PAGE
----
2018 Biennale Architecture, the Denmark pavilion

Natalie Mossin,

Rasmus Hjortshoij,

Venice, Italy,

Pavilions, Biennale di Venezia,

We continue our discovery tour of national representations at the Arsenale and the Giardini of the Venice Biennale.

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2018 Biennale Architecture, the Denmark pavilion We continue our discovery tour of national representations at the Arsenale and the Giardini of the Venice Biennale. Natalie Mossin is the curator of Possible Spaces – Sustainable Development through Collaborative Innovations, Denmark's contribution to the 16th International Architecture Exhibition – La Biennale di Venezia.

Possible Spaces – Sustainable Development through Collaborative Innovations: this is the title of Denmark's Pavilion, presented through four projects selected by the curator Natalie Mossin. This showcases the Danish approach to the innovation of sustainable architecture where BLOX, the new headquarters of the Danish Architecture Centre DAC (link),acts as the backdrop and at the same time virtuous example of a generous Freespace, which was the intention of Yvonne Farrell and Shelley McNamara, the curators of this year's Architecture Biennale.
The exhibition of the Denmark pavilion responds to this over-arching theme and focuses on the number of opportunities that come up when we address modern challenges - environmental sustainability, social viability and economic feasibility - in the passage between coming up with brilliant ideas and actually putting them into practice. We have new opportunities to create solutions, or in other words to construct possible spaces through collaborative innovations, as the title of Denmark's Pavilion specifies. Because new input for the world of architecture, as well as the world at large, can be facilitated by designers working side-by-side with professionals from other areas.
This formed the basis for the four projects exhibited. Mobility: Hyperloop One addresses the question of how infrastructure can alter spatial relationships on a grand scale. Hyperloop is a visionary development project created in a collaboration between BIG and several international stakeholders, who are jointly rethinking mobility to demonstrate a radical, new perception of space, landscape, time and distance. Then again,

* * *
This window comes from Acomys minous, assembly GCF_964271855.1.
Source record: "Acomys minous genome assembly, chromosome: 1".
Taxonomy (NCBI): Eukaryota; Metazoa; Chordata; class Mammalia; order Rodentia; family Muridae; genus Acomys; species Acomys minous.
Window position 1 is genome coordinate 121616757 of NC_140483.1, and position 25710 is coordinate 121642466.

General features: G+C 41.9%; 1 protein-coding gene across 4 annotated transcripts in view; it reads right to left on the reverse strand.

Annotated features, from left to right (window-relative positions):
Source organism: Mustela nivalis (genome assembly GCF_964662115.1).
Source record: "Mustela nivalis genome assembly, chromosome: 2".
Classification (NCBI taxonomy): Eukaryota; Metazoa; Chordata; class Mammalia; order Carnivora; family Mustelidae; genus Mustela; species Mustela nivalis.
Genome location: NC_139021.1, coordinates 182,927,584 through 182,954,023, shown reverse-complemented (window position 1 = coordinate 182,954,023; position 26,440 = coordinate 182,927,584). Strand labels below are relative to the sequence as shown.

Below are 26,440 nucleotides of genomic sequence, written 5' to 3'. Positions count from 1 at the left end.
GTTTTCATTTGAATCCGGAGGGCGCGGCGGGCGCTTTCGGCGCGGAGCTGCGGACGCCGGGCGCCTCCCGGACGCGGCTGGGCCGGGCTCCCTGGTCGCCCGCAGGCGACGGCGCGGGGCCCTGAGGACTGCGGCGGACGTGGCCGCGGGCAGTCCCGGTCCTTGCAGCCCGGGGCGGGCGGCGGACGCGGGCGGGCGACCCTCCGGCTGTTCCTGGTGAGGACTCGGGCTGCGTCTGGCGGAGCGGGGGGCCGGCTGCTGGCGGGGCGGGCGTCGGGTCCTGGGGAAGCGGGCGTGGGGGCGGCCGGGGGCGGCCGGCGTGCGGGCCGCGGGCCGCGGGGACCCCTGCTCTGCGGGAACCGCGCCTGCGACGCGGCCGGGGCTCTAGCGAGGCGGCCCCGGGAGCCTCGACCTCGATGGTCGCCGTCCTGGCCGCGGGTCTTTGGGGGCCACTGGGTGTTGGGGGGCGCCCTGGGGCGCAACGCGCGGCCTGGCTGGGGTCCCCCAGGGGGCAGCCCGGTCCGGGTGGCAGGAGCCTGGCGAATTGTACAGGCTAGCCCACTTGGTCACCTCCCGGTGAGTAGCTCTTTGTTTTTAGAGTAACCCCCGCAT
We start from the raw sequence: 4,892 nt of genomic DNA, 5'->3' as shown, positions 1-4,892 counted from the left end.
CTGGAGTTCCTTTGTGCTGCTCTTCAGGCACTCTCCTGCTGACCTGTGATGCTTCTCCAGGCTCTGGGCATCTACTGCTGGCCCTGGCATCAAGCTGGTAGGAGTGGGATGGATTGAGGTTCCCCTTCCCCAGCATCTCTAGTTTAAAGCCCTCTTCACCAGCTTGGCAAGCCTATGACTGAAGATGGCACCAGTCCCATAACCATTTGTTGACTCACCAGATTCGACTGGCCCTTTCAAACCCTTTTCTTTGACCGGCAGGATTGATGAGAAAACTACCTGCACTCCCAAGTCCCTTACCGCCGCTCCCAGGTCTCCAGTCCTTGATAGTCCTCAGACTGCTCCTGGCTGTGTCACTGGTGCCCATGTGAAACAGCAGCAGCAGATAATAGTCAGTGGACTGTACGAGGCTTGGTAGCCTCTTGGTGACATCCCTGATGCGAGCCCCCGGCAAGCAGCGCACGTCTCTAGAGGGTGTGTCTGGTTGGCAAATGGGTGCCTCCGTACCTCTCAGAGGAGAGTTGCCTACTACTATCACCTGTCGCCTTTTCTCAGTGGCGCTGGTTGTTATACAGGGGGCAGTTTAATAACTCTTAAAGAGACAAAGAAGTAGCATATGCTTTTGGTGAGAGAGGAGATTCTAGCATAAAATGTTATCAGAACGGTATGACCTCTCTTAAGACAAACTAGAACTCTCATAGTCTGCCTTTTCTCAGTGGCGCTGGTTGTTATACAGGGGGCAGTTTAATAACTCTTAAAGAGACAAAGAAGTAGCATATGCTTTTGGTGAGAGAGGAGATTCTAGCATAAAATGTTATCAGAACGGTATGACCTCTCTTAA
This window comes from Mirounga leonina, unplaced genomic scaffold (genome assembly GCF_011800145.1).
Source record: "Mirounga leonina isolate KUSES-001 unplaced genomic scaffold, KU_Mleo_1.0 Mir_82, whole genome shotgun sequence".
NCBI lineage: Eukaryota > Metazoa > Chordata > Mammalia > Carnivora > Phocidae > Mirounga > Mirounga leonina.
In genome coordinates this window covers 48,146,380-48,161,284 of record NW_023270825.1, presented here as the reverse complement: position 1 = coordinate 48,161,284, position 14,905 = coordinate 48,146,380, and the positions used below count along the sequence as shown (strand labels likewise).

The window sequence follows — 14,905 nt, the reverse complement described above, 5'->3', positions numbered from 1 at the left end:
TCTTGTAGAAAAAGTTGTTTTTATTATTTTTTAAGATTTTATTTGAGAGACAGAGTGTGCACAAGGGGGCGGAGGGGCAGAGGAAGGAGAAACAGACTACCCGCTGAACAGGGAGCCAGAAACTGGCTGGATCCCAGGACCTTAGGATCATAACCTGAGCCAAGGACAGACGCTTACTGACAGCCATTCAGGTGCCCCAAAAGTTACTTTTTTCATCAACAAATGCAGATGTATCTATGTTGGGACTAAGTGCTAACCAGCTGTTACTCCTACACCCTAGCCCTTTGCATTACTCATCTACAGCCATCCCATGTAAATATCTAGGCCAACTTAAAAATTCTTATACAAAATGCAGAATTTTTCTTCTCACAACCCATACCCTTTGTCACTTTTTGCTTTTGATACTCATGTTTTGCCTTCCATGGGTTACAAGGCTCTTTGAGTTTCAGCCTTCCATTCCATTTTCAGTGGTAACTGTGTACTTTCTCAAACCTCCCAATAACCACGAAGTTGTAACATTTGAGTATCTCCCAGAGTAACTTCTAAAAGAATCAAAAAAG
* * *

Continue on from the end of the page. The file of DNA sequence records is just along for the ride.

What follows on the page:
New tools: K2 by CITA explores the potentials of developing new digital interdisciplinary design and construction methods, while Cultural identity: Svinkløv Badehotel uses the rebuilding of a famous, all-wood hotel that was lost to fire in 2016 to explore how architecture can recreate a sense of identity and ownership, by using a collaborative approach to the project involving developer, visitors, contractor and the general public and spearheaded by the architecture firm, Praksis Arkitekter. Conversely, 
Sustainable transformation: Albertslund South showcases the conversion of the present real estate into modern, sustainable housing since in Denmark, like elsewhere in Europe, existing suburbs are characterised by the large-scale suburban planning of the 1960s and 1970s but the residential estates lack a human scale and are unsuited to today’s family types. One example of this is the Albertslund South renovation project by Vandkunsten Architects that demonstrates how architects in collaboration with housing societies, contractors, a local authority and residents can redevelop existing housing to modernise it and enhance its environmental performance.
The thing that ties all four projects together is the fact that each and every one of them represents authentically local solutions, at the same time showing their potential in relation to the global development agendas that they address. 

Christiane Bürklein

Denmark pavilion
Possible Spaces – Sustainable Development through Collaborative Innovations
curated by Natalie Mossin
26 May to 25 November 2018
Giardini della Biennale, Venice
Images: Courtesy of DAC - © R. Hjortshøj
Find out more: https://dac.dk/en/exhibitions/possible-spaces/


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